Code by Kevin

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Kevin Walzer, software developer.



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Sun, 24 Feb 2008

Open-source and giving back

A couple of weeks ago I got an e-mail from a member of the Oxygen icons team, my primary source for application and toolbar icons, asking me to clarify the terms of use of the icons. Because I'm using the icons freely under an open-source license (see the credits page on my website for details), I gladly complied.

Open-source code is a terrific resource for commercial developers, because it can save a lot of time and cost--I don't have to develop these items myself. Of course, it's incumbent on me to use the software in a manner that's consistent with their license. Some open-source code can only be used in other open-source projects, while others can be used in commercial products as well. The components I use come with commercial-friendly licensing terms.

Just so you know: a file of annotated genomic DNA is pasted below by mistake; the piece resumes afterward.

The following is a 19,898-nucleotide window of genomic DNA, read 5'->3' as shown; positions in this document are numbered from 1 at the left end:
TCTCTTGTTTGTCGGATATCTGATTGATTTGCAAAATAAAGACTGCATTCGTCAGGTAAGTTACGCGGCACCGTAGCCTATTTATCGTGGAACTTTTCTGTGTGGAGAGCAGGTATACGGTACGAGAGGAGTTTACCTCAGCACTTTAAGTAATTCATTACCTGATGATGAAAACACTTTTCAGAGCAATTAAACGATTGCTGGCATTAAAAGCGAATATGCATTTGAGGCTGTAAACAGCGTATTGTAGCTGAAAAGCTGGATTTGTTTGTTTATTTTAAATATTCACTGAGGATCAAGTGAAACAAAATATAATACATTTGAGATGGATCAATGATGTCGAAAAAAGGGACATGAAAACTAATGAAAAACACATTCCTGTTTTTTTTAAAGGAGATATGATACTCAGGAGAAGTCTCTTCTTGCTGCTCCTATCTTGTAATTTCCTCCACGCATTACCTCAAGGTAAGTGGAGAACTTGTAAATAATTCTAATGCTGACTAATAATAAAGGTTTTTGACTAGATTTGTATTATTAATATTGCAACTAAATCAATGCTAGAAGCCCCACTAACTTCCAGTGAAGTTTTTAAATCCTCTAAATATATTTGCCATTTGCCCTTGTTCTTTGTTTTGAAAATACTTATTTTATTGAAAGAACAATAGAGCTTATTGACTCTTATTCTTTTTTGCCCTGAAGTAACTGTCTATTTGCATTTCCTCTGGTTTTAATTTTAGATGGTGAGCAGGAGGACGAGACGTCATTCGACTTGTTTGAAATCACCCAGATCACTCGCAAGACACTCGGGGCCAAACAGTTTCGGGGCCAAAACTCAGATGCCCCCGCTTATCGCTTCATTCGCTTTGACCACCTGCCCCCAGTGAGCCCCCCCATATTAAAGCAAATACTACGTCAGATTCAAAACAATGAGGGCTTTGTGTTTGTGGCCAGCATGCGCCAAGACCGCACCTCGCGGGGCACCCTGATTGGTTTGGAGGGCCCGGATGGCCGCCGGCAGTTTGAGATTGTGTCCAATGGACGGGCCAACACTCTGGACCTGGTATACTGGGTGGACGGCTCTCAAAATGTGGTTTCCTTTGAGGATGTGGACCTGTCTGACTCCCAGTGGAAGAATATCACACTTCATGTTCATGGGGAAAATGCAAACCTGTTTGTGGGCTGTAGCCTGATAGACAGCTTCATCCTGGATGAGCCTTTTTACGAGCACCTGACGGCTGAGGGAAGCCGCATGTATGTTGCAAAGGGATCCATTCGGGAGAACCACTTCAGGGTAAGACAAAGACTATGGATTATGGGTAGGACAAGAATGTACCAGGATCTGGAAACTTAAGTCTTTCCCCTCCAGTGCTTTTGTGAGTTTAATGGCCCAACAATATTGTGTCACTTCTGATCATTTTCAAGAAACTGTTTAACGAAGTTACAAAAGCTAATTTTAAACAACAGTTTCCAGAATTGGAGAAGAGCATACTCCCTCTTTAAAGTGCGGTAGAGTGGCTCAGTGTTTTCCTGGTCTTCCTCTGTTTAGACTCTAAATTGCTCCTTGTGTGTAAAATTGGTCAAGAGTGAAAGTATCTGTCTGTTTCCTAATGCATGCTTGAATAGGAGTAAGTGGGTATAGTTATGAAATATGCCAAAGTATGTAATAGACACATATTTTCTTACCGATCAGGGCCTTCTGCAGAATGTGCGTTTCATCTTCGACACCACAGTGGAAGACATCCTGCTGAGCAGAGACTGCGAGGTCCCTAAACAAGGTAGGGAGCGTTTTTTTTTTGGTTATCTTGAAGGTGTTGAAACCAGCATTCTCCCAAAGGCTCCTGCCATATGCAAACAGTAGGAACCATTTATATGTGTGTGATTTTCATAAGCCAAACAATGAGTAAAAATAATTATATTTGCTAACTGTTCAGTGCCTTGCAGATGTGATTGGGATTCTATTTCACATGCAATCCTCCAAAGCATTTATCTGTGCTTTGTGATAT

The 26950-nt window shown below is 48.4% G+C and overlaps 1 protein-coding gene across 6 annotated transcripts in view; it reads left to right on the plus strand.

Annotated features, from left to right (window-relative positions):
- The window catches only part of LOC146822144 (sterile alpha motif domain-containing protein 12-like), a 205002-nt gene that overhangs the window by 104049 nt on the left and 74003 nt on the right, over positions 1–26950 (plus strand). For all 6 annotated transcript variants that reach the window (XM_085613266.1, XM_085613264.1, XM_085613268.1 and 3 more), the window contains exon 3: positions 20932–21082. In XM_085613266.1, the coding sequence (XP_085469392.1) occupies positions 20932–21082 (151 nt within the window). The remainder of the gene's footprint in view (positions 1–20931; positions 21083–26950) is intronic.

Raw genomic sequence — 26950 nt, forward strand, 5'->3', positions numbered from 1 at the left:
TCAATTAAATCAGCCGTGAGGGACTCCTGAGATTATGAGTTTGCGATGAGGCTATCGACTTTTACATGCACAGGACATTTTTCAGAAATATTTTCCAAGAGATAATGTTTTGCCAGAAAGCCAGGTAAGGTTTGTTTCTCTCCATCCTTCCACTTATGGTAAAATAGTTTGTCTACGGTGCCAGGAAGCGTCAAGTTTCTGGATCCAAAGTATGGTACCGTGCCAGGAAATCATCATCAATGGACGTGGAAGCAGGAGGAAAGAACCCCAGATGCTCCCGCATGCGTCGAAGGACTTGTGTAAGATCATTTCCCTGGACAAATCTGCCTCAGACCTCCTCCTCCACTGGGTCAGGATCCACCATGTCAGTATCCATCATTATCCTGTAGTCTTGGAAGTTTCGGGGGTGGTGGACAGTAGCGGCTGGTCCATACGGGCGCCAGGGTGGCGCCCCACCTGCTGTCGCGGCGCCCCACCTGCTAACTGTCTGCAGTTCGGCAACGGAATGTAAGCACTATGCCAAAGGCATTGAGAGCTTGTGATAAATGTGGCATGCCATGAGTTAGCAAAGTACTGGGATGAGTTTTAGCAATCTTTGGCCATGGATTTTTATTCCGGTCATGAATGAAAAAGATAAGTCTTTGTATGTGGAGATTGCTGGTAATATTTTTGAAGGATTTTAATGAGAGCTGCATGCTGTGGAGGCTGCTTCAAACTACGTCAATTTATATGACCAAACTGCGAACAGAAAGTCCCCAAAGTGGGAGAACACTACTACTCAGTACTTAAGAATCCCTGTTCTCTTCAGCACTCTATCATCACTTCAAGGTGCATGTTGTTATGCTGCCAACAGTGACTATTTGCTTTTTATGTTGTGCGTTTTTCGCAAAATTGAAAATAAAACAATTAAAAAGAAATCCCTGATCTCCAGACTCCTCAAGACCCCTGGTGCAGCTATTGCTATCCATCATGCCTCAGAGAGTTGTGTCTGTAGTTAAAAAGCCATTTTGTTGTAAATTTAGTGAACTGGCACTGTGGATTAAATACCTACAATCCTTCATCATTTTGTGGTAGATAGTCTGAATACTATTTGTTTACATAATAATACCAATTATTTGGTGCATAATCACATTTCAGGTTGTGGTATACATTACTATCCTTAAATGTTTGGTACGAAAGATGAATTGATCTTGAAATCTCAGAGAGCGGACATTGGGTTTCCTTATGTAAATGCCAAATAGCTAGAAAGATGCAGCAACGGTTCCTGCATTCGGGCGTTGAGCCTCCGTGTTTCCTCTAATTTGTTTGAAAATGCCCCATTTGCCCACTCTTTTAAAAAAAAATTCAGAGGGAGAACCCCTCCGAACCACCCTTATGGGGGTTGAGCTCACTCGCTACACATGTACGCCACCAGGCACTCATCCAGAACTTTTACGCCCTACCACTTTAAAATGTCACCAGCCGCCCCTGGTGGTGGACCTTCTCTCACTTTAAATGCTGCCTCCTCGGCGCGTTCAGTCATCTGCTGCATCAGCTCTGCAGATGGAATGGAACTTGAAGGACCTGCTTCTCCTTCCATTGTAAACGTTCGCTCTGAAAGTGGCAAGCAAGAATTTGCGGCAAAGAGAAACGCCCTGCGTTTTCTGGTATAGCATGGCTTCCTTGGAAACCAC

I think it's important to do more than simply comply with the terms of an open-source license, however. I try to contribute to open-source projects as well. I've contributed documentation, bug reports, code patches, and code samples to the Tcl/Tk and Python software communities. In addition, I maintain an entire suite of software extensions and packages here. Whenever I develop a code package that improves my software and that I think can benefit others as well, I release it under an open-source license. (See http://tk-components.sourceforge.net/mactoolbar/index.html for one component that worked its way into my products over the past few months.)

In fact, that's what I've been working on the for the past few weeks--some open-source components that will eventually become part of new commercial products and my existing products as well. These components are geared toward improving the user interface of my programs, and will allow me to develop more polished products. It's my hope that other developers will be able to make use of my projects, much as I've been able to make use of the open-source work of others as well. That's what giving back is all about.

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